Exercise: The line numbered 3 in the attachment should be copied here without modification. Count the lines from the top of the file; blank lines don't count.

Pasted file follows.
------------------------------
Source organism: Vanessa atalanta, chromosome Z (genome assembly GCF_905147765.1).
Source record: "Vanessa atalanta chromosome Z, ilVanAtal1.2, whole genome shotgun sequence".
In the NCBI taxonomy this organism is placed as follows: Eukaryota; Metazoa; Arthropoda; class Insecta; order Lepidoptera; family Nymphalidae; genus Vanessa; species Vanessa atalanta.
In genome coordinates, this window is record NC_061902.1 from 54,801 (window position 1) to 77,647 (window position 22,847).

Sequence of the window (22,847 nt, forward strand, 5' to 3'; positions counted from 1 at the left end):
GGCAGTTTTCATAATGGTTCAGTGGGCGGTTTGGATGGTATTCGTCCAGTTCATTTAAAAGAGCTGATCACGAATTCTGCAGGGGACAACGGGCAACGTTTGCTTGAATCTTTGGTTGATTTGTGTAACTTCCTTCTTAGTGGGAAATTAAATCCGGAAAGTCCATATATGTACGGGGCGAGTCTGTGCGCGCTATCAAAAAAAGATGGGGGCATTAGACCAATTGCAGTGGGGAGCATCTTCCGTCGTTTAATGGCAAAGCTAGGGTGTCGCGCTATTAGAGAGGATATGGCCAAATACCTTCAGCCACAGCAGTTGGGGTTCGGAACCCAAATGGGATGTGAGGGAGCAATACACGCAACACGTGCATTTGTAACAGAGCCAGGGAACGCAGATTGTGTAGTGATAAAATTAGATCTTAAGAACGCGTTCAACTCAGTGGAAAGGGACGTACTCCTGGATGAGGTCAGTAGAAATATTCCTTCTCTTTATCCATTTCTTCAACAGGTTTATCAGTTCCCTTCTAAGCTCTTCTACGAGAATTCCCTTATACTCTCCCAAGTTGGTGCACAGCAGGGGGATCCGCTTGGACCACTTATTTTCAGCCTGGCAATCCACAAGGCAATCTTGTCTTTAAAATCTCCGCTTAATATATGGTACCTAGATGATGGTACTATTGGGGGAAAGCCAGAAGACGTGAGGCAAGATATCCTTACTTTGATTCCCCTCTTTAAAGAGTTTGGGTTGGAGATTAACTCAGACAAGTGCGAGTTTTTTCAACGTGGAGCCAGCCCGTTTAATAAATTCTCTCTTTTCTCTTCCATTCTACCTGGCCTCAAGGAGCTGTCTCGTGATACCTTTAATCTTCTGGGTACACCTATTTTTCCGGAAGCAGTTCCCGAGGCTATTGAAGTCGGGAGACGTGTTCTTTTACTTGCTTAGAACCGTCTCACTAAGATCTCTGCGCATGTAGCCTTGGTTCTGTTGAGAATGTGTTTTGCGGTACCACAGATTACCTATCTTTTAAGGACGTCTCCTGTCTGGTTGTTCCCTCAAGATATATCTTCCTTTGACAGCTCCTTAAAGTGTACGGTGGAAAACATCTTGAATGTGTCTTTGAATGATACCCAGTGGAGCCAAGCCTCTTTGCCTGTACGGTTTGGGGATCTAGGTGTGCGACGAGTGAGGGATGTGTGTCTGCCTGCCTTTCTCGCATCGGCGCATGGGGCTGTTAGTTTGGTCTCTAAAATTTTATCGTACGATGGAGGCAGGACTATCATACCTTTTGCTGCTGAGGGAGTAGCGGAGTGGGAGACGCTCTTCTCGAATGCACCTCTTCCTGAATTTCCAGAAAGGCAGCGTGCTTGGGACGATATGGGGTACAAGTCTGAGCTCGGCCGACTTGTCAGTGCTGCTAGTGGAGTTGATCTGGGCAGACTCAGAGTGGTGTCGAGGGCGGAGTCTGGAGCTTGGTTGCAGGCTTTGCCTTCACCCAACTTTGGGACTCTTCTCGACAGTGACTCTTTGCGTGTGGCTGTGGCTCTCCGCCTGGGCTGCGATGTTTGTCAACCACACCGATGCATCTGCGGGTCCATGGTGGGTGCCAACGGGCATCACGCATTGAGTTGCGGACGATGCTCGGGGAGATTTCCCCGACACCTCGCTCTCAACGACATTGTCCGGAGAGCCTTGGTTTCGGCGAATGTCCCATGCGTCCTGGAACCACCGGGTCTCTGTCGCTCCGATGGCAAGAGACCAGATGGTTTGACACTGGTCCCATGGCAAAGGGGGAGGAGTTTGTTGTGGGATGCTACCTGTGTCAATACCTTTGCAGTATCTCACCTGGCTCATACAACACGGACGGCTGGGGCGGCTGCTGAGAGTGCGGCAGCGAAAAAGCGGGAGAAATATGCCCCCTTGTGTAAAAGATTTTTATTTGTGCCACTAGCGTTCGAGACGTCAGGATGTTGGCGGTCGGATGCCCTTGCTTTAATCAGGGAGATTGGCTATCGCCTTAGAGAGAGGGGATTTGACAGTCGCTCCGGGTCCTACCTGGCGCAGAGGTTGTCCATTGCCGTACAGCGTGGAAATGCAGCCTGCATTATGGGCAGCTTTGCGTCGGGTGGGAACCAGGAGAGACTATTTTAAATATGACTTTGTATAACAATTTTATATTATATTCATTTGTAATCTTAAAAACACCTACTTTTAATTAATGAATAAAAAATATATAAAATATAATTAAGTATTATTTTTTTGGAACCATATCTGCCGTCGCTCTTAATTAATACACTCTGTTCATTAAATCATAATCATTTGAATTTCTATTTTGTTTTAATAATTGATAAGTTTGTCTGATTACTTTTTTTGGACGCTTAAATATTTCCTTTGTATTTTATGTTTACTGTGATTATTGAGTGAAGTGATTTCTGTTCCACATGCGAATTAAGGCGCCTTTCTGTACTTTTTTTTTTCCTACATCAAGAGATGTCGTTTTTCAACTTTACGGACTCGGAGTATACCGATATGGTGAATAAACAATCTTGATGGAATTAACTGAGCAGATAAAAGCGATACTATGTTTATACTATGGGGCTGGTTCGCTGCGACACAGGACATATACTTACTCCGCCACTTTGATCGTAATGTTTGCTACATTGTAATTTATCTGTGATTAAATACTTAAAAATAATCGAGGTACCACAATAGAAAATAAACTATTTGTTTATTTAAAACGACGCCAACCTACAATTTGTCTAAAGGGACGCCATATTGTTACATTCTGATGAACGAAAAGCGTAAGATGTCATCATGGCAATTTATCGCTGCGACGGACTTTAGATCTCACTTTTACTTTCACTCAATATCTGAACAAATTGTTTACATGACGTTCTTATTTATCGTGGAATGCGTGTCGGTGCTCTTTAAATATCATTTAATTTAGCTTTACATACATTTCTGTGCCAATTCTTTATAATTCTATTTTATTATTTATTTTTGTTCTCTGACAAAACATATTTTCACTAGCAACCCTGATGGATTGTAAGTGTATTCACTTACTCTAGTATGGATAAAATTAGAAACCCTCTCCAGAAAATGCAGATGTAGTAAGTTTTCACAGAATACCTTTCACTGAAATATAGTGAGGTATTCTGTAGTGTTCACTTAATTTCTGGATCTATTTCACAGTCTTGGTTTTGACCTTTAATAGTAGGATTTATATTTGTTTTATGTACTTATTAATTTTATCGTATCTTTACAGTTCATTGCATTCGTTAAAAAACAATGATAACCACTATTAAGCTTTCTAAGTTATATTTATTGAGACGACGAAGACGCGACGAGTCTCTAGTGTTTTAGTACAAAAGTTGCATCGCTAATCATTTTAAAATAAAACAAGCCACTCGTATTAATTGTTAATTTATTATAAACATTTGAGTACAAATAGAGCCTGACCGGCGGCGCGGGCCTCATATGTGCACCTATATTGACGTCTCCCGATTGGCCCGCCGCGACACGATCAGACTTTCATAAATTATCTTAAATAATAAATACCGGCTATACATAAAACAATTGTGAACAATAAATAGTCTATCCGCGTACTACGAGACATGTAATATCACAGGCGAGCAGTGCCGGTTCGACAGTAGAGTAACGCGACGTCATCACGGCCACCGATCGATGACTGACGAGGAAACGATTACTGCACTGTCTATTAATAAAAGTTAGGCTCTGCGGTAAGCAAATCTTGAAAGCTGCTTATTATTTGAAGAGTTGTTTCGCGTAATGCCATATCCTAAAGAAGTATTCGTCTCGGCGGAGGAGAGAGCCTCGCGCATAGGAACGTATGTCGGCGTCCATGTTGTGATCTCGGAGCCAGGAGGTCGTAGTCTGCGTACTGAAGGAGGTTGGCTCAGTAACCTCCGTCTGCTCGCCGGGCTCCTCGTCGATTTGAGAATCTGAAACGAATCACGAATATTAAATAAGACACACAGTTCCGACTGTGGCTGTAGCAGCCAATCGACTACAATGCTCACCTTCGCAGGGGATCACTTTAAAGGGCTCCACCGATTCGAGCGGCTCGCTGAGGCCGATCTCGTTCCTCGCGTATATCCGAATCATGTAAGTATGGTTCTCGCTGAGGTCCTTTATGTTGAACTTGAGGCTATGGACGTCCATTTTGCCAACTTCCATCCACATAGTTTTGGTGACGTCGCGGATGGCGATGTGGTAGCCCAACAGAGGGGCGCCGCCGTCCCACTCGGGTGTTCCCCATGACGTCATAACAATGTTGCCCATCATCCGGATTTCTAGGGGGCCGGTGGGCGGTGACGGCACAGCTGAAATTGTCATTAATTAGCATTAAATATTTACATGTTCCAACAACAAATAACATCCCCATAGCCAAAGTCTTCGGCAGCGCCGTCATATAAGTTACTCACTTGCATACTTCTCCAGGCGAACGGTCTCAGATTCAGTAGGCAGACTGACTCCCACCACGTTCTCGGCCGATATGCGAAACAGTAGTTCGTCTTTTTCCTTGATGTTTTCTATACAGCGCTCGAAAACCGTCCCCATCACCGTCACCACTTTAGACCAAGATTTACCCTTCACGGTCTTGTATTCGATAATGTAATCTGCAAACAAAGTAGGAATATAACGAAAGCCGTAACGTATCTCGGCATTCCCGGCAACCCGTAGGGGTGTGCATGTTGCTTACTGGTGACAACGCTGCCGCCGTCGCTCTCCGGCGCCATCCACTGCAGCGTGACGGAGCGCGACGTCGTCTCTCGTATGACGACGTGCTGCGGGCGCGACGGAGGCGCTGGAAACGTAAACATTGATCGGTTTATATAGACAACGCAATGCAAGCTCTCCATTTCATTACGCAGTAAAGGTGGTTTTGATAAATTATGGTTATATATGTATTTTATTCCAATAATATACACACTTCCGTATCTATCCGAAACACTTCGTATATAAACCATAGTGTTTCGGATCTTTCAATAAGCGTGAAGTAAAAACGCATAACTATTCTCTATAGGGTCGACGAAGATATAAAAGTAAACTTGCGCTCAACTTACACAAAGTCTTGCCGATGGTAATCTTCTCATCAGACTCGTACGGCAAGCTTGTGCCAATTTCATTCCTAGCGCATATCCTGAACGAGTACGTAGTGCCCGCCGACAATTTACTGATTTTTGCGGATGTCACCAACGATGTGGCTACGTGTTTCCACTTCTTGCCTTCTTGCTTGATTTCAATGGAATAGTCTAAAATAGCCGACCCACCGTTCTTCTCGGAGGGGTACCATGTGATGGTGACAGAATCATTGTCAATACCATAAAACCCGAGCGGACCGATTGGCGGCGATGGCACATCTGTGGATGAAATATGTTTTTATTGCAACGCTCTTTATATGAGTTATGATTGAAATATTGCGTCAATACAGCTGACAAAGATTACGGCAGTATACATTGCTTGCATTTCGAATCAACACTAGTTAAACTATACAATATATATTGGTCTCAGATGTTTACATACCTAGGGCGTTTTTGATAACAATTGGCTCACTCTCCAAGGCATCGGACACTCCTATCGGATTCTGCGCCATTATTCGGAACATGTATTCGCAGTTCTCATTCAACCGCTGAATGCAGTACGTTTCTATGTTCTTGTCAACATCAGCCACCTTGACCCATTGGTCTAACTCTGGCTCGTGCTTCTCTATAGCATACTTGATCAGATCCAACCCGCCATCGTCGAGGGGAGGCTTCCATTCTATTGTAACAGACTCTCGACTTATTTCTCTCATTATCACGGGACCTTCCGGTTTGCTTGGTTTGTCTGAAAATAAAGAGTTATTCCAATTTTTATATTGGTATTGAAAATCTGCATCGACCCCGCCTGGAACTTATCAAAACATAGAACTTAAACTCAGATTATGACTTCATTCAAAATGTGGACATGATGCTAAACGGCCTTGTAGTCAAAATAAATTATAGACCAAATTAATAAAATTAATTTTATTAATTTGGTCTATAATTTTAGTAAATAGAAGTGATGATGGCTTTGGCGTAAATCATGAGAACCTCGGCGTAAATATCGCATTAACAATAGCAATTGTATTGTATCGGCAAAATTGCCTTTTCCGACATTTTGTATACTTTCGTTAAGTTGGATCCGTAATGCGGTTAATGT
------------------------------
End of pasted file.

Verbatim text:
In the NCBI taxonomy this organism is placed as follows: Eukaryota; Metazoa; Arthropoda; class Insecta; order Lepidoptera; family Nymphalidae; genus Vanessa; species Vanessa atalanta.